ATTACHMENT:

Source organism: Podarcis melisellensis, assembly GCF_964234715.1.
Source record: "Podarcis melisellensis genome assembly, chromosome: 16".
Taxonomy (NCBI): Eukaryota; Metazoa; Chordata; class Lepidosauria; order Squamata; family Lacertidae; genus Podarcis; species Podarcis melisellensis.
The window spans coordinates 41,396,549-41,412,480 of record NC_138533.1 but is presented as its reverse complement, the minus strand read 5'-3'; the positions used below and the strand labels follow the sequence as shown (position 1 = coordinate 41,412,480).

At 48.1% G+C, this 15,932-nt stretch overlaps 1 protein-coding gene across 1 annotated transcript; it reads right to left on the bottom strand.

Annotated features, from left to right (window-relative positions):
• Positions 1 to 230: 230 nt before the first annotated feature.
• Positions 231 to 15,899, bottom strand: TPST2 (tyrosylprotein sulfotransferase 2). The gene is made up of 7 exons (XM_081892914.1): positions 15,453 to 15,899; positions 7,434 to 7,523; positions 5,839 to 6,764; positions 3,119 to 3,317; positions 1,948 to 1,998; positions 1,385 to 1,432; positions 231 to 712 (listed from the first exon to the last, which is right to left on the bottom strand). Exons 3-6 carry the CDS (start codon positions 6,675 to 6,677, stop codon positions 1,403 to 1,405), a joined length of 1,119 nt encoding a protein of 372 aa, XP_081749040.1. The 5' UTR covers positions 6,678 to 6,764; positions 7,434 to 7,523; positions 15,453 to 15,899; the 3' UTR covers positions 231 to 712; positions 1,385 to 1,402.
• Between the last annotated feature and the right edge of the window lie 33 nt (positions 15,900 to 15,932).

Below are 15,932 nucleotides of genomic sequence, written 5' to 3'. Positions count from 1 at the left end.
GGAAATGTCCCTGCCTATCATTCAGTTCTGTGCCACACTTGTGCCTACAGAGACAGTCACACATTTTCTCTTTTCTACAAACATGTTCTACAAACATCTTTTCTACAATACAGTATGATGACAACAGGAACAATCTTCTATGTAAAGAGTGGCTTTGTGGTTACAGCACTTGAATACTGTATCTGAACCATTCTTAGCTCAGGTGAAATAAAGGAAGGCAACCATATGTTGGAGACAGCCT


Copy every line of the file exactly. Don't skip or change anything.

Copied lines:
Source organism: Podarcis melisellensis, assembly GCF_964234715.1.
Source record: "Podarcis melisellensis genome assembly, chromosome: 16".
Taxonomy (NCBI): Eukaryota; Metazoa; Chordata; class Lepidosauria; order Squamata; family Lacertidae; genus Podarcis; species Podarcis melisellensis.
The window spans coordinates 41,396,549-41,412,480 of record NC_138533.1 but is presented as its reverse complement, the minus strand read 5'-3'; the positions used below and the strand labels follow the sequence as shown (position 1 = coordinate 41,412,480).

At 48.1% G+C, this 15,932-nt stretch overlaps 1 protein-coding gene across 1 annotated transcript; it reads right to left on the bottom strand.

Annotated features, from left to right (window-relative positions):
• Positions 1 to 230: 230 nt before the first annotated feature.
• Positions 231 to 15,899, bottom strand: TPST2 (tyrosylprotein sulfotransferase 2). The gene is made up of 7 exons (XM_081892914.1): positions 15,453 to 15,899; positions 7,434 to 7,523; positions 5,839 to 6,764; positions 3,119 to 3,317; positions 1,948 to 1,998; positions 1,385 to 1,432; positions 231 to 712 (listed from the first exon to the last, which is right to left on the bottom strand). Exons 3-6 carry the CDS (start codon positions 6,675 to 6,677, stop codon positions 1,403 to 1,405), a joined length of 1,119 nt encoding a protein of 372 aa, XP_081749040.1. The 5' UTR covers positions 6,678 to 6,764; positions 7,434 to 7,523; positions 15,453 to 15,899; the 3' UTR covers positions 231 to 712; positions 1,385 to 1,402.
• Between the last annotated feature and the right edge of the window lie 33 nt (positions 15,900 to 15,932).

Below are 15,932 nucleotides of genomic sequence, written 5' to 3'. Positions count from 1 at the left end.
GGAAATGTCCCTGCCTATCATTCAGTTCTGTGCCACACTTGTGCCTACAGAGACAGTCACACATTTTCTCTTTTCTACAAACATGTTCTACAAACATCTTTTCTACAATACAGTATGATGACAACAGGAACAATCTTCTATGTAAAGAGTGGCTTTGTGGTTACAGCACTTGAATACTGTATCTGAACCATTCTTAGCTCAGGTGAAATAAAGGAAGGCAACCATATGTTGGAGACAGCCT